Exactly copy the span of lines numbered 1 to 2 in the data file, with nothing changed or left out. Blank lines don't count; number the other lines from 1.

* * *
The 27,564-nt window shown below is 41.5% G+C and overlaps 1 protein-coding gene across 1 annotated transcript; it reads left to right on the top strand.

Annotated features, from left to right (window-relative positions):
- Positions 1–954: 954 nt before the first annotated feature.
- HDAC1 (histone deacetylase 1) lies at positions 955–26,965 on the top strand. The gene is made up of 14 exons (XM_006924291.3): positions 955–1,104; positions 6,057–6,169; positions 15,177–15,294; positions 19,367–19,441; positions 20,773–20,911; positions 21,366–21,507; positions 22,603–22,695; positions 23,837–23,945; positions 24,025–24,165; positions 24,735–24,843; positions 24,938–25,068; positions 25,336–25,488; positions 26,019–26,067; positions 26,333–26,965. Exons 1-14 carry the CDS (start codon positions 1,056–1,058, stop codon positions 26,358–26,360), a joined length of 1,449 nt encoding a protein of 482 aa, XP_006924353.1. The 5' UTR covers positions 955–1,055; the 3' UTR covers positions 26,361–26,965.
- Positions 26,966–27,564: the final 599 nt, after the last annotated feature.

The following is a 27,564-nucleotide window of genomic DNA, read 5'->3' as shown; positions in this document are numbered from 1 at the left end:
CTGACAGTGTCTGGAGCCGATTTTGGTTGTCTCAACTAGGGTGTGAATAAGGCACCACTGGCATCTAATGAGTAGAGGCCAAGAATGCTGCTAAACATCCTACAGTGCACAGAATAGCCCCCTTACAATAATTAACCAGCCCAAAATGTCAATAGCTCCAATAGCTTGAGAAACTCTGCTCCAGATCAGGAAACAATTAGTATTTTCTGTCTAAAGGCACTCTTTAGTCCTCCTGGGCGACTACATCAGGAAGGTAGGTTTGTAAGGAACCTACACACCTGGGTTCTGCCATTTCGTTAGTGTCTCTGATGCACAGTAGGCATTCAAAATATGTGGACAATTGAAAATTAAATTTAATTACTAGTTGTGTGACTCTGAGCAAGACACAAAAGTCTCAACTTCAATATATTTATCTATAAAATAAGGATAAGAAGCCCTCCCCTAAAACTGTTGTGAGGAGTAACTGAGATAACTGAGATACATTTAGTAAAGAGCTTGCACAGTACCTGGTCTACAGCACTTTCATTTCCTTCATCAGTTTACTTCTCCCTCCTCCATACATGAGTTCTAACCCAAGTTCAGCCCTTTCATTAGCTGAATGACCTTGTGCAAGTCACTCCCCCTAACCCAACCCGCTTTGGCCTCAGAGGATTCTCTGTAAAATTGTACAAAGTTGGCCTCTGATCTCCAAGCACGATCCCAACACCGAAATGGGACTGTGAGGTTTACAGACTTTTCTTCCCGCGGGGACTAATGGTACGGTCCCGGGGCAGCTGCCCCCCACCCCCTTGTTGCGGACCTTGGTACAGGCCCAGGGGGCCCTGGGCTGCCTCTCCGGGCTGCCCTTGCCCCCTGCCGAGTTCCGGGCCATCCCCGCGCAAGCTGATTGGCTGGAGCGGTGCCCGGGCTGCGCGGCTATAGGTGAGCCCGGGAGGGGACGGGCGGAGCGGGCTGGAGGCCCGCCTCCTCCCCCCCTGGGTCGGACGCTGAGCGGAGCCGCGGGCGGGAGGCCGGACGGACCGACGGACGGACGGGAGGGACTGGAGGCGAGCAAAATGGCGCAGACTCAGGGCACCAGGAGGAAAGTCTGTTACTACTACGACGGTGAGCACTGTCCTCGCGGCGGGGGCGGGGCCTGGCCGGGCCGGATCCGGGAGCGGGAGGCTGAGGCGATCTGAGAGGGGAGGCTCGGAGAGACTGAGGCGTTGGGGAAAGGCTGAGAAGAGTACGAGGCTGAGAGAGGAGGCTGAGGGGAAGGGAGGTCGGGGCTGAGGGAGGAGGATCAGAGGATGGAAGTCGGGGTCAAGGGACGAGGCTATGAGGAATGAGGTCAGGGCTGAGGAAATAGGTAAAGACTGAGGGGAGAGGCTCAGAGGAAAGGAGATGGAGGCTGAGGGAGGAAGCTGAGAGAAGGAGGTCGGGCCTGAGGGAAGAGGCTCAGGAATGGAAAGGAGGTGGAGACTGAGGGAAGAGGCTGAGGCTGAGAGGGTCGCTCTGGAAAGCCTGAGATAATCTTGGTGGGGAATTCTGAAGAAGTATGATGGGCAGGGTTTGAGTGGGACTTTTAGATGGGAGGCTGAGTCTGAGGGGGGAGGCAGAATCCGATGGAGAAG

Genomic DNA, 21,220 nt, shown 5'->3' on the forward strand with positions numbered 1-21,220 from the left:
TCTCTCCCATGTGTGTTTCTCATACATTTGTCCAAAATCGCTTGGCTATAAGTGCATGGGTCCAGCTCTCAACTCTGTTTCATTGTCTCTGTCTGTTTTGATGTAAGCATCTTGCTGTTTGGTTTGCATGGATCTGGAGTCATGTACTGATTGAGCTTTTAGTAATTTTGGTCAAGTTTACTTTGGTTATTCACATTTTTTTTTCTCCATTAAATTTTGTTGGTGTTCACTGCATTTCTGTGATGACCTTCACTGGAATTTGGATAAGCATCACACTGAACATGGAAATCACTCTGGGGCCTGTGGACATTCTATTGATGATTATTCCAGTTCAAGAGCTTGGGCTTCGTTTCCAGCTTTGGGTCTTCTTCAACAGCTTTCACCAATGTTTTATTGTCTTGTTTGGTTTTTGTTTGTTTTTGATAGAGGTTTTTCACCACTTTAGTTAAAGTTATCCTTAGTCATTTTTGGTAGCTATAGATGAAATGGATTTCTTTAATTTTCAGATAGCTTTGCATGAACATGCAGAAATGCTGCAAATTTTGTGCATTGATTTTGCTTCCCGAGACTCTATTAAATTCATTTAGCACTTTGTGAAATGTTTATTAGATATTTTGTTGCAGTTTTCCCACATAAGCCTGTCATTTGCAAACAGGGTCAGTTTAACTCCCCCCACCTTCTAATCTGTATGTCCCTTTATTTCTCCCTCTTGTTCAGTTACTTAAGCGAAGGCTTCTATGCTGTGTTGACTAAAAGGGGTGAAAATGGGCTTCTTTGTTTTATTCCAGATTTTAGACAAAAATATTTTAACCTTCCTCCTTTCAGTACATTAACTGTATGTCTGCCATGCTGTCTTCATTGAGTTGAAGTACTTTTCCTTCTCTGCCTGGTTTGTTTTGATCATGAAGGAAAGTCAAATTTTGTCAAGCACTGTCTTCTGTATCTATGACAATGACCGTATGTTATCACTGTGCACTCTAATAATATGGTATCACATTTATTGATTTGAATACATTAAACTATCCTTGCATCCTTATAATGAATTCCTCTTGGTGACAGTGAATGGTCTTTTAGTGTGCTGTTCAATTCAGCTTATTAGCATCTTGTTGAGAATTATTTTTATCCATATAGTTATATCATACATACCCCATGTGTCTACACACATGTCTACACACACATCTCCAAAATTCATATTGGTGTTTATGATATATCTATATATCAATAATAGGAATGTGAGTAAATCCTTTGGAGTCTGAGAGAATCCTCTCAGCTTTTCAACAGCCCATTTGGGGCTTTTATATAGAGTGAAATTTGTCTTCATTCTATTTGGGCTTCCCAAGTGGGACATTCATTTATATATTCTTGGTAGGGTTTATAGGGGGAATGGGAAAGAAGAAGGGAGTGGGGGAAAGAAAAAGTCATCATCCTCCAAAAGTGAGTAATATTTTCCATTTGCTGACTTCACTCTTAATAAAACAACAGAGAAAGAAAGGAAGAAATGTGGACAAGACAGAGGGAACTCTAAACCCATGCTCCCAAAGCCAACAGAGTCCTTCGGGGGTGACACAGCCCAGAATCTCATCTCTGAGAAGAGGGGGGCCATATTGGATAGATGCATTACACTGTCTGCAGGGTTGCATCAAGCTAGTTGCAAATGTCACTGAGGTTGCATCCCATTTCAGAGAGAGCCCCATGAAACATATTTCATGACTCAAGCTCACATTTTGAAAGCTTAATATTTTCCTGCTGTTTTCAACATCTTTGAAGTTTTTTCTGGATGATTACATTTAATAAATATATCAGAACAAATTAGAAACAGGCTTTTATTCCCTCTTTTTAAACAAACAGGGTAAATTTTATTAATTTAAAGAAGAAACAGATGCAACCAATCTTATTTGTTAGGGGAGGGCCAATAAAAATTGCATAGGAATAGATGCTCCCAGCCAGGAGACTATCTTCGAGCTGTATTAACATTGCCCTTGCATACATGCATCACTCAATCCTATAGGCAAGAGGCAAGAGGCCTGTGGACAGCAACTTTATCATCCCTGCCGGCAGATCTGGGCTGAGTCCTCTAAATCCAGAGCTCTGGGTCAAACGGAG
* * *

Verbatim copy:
The 27,564-nt window shown below is 41.5% G+C and overlaps 1 protein-coding gene across 1 annotated transcript; it reads left to right on the top strand.

Annotated features, from left to right (window-relative positions):